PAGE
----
Inventory: Because this subspecies is known from only two sites in Oregon, further documentation of its range and habitat is critical for advancing our understanding of its needs and taking the appropriate conservation measures. At a minimum, revisit appropriate habitat (high elevation natural balds and meadows) at the Mt. Hood site and in the H. J. Andrews Experimental Forest, in an effort to establish the current status of the subspecies at these sites. Explore similar habitat in unsurveyed territory in the Oregon Cascades, Coast Range, and Siskiyou Mountains, and survey for this species. Since population size is important in evaluating the stability of a species at a given locality, abundance estimates for this species would also be valuable.

Management: Protect all new and known sites from practices that would adversely affect any aspect of this species’ life cycle, including exotic grasses, cattle-grazing, agriculture, road construction, building construction, and timber harvest.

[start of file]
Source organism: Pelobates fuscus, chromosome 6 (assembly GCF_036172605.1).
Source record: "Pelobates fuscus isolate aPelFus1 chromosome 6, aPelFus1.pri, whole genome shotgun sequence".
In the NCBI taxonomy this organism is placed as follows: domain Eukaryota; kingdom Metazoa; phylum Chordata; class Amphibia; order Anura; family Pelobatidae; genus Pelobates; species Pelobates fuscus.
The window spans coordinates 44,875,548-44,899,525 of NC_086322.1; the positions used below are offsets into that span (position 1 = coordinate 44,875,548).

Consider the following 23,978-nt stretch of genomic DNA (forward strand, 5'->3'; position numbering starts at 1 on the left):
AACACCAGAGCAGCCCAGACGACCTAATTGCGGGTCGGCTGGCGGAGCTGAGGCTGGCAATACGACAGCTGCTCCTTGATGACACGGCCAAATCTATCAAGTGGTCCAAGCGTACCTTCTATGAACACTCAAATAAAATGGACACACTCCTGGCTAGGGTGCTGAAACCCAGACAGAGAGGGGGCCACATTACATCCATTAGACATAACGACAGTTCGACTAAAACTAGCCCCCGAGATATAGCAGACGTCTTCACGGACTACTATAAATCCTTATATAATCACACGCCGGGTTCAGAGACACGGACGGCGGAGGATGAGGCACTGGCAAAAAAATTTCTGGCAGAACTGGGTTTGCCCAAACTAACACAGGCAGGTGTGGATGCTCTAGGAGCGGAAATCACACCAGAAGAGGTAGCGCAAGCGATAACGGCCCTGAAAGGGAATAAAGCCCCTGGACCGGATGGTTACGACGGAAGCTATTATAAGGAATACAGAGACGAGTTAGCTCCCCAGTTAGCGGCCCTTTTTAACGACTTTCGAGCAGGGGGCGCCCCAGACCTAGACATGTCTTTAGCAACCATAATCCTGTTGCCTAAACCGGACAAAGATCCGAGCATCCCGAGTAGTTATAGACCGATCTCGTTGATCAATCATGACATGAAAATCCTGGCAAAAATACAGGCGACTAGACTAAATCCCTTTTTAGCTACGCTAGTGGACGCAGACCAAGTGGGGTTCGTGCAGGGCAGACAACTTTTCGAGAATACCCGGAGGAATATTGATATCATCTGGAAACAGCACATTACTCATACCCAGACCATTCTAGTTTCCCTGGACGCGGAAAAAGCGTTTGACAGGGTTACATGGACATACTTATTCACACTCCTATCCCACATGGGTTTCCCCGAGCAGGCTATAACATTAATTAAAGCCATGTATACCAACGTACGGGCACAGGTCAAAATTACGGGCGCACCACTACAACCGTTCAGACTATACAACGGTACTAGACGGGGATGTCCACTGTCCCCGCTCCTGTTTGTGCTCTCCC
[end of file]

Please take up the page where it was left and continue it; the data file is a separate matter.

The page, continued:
references

Applegarth, J.S. 1995. Invertebrates of special status or special concern in the Eugene district. U.S. Department of the Interior, Bureau of Land Management.

Lattin, J.D. 1964. The Scutellerinae of America North of Mexico (Hemiptera: Heteroptera: Pentatomidae). Ph.D. Dissertation, Zoology. University of California, Berkeley. University Microfilms, Inc. Ann Arbor, Michigan.

Lattin, John D. 2009. Personal communication with Sarah Foltz.

Maw, H.E.L., Footit, R.G., Hamilton, K.G.A. and Scudder, G.G.E. 2000. Checklist of the Hemiptera of Canada and Alaska, 220 pp.

McPherson, J.E. 1982. The Pentatomoidea (Hemiptera) of northeastern North America with emphasis on the fauna of Illinois. Southern Illinois University Press, Carbondale, IL, 240 pp.

NatureServe. 2008. “Vanduzeeina borealis californica.” NatureServe Explorer: An online encyclopedia of life [web application]. Feb. 2008. Version 7.0. NatureServe, Arlington, Virginia. 15 Dec. 2008 .

Strickland, E.H. 1953. An annotated list of the Hemiptera (s.l.) of Alberta. The Canadian Entomologist 85: 193-214.

Triplehorn, C. and N. Johnson. 2005. Introduction to the Study of Insects. Thomson Brooks/Cole, Belmont, CA, 864pp.